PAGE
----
A dramatic, I dare call it, case of inadequacy affected a quarter of a century ago the entire ethnic group of the Hmong Immigrants. The Hmong population, originating in Asia, counts a few million people. They are a semi-nomadic group which migrates in the border region between Laos, Vietnam and Thailand. In the past three decades, about three and a half million returned and settled in China, the country they had left a century ago. They were a backward population who didn?t know writing and who practiced a primitive form of agriculture. During the Vietnam War, the American military commander used the Hmongs in order to keep an eye on the permanently changing position of the North Vietnamese troops. They were also used in order to recuperate the pilots of the choppers shot down by the enemies. The promise was that the ones who would suffer from this collaboration would be relocated in the United States. After losing the war, the Americans forgot about their promise. They were reminded of it by the exodus of the Hmongs who had started being persecuted by the victorious Vietnamese. That was why, years later, approximately a million Hmongs found a new home on the North American continent.  The problems occurred only after that. The newcomers hadn?t heard of electricity and they couldn?t figure out how to use the water installation. For a long time the rice was washed in the toilet can, the fridge was kept as a decorative object and nobody touched the light switches. At the same time, various group members could be seen hunting squirrels and pigeons or planting their vegetables in the parks and vacant lands of the city. The degree of alienation resulted from the cultural differences was so high that the social services workers thought that their adaptation to the general level of the American population was impossible. Things were very serious because, due to the fact that they were from a traditional society, the group cultivated respect for the elders. They were taking the decisions for everybody and they had to be obeyed. But it was precisely the elders who were against the new. Fortunately for them, things changed for the better once the new generation developed. With small changes, the state of initial inadjustability is still present in the elder.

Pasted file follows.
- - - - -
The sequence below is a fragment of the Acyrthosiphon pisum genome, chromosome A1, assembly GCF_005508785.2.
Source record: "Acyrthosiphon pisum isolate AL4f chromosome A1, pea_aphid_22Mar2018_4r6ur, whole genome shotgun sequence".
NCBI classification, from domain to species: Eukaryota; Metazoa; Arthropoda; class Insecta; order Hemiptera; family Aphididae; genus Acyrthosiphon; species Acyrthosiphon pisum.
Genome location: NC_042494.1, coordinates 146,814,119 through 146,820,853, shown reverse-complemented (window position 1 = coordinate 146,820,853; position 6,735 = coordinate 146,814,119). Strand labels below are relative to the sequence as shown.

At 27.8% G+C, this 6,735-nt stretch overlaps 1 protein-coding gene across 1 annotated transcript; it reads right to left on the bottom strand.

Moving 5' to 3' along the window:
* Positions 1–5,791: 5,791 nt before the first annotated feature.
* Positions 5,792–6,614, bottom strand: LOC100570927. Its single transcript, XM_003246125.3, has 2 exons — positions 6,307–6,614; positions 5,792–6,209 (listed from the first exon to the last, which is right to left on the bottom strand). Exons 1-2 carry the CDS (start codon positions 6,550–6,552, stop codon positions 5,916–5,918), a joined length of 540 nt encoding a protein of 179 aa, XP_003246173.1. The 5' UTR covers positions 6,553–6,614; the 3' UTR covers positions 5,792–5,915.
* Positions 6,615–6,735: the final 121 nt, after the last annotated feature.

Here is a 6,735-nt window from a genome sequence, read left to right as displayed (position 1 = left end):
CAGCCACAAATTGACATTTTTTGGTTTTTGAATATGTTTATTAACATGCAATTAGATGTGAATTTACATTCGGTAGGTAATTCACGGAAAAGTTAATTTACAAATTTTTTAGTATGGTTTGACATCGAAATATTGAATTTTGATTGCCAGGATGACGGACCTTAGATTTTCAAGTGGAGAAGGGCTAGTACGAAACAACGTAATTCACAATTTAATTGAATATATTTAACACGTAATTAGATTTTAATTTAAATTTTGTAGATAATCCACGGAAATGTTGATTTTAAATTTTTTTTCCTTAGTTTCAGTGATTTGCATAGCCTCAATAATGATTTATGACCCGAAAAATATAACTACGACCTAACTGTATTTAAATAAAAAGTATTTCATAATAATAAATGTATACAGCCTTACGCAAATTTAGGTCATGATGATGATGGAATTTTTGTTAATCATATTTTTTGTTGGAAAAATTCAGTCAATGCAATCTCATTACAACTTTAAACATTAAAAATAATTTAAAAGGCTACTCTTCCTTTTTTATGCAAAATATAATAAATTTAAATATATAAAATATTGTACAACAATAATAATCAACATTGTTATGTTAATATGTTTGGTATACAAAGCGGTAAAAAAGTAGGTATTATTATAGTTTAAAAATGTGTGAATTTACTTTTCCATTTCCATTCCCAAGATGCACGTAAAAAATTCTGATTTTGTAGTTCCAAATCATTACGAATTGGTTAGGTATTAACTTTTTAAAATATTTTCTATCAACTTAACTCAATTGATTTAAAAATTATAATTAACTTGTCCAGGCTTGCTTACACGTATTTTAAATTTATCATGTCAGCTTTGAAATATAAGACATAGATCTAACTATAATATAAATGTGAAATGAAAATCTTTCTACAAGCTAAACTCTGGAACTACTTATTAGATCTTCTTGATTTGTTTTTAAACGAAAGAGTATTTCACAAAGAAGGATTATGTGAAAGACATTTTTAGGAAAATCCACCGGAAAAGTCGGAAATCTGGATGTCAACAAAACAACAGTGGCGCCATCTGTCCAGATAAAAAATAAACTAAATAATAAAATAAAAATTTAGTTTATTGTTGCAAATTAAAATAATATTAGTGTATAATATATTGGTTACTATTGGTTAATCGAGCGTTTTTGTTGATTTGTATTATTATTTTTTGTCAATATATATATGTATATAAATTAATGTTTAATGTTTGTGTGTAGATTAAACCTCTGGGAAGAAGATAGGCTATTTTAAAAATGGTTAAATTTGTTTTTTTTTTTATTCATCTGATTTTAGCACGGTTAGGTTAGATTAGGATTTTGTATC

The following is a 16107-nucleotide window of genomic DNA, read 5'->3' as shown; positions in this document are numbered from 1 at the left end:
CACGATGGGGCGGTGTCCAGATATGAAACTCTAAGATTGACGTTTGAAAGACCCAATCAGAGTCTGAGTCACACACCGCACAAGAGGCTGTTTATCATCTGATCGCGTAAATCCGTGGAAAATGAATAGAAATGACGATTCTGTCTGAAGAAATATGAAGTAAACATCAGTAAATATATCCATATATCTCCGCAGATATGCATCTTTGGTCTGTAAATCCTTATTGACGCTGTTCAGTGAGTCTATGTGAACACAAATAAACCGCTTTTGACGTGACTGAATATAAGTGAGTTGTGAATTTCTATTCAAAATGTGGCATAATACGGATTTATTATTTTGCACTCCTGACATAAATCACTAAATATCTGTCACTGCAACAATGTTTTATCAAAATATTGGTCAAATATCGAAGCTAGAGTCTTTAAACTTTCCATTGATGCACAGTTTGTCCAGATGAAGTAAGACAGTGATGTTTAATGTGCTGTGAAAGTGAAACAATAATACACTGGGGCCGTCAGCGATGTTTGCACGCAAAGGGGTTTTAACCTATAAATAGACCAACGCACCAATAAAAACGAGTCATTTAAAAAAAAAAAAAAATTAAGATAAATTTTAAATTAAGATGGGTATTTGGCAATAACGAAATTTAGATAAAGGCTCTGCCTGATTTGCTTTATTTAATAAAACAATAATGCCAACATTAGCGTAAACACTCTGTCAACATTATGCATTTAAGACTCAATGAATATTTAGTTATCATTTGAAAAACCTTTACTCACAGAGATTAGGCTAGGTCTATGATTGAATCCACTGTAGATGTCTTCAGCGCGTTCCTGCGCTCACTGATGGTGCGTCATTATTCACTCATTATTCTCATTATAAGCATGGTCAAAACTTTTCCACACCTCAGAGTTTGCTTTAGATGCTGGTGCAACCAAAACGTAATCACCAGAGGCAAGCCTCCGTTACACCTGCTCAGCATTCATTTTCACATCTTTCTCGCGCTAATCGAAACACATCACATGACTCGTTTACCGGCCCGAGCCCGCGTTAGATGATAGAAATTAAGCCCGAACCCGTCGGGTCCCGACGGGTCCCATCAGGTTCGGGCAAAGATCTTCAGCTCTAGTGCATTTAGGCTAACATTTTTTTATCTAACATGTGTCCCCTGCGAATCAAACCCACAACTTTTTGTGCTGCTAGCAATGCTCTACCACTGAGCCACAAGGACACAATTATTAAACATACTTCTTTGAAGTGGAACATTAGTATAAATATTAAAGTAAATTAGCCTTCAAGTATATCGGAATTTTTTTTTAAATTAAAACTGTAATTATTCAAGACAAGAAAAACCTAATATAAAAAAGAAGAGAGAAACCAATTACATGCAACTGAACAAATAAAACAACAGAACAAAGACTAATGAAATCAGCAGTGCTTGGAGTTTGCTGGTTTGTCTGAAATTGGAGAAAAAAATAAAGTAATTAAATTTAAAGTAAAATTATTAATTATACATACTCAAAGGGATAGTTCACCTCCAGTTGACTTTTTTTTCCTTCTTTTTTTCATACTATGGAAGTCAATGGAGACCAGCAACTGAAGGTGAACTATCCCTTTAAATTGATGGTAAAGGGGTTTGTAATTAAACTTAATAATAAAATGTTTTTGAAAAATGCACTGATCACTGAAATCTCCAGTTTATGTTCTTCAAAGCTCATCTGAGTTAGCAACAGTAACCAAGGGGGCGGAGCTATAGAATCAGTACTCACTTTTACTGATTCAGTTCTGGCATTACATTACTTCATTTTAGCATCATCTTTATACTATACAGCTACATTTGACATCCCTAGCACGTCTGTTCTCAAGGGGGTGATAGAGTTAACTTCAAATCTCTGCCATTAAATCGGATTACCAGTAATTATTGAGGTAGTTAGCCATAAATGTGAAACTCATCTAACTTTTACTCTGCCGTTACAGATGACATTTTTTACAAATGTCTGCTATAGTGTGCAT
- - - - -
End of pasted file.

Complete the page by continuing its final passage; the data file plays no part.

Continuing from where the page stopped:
In its various degrees, from eccentricity to lunacy, the state of inadequacy is not, God forbid, an absolute feature of the exile. We would be unjust towards the ones who remained behind, in the country. It is just that in exile it touches much more many people. Otherwise, people like them can be found in the country as well. In a book by Vintilă Mihăilescu(The Fascination of Difference) I find the following description of the apartment of the executive manager of the marketplace from a little mining village in Romania. We are talking about a newly-built block of flats. ?I entered a hallucinating room, in the shape of a cave from painted plaster. It had everything: stalactites, stalagmites and all. In a corner there was a bar shaped like a tree hollow, made out of brown plaster. On the ceiling there was a blue sky with bronze stars. On the table, on a plush doily, there was the picture of Alain Delon. The frame of the picture was fretwork with traditional models.?  This occurs frequently in the case of change of environment. Unprepared changes from the rural to the urban are usually accompanied by such confusion. The one who is in such a situation doesn?t have the instruments needed for the perception of the cultural difference. The behavioral inadequacies and the feeling that everyone is free to do anything derive from here. The quoted example is typical. It could also be interpreted in a Freudian manner as an unconscious aspiration to primary spaces, cave, and maternal uterus. There are not many differences of behavior between the peasants who become overnight inhabitants of large cities and those who leave their ethnic group and enter a foreign culture. This doesn?t happen in homogeneous groups and societies where individual behavior is permanently validated by the others.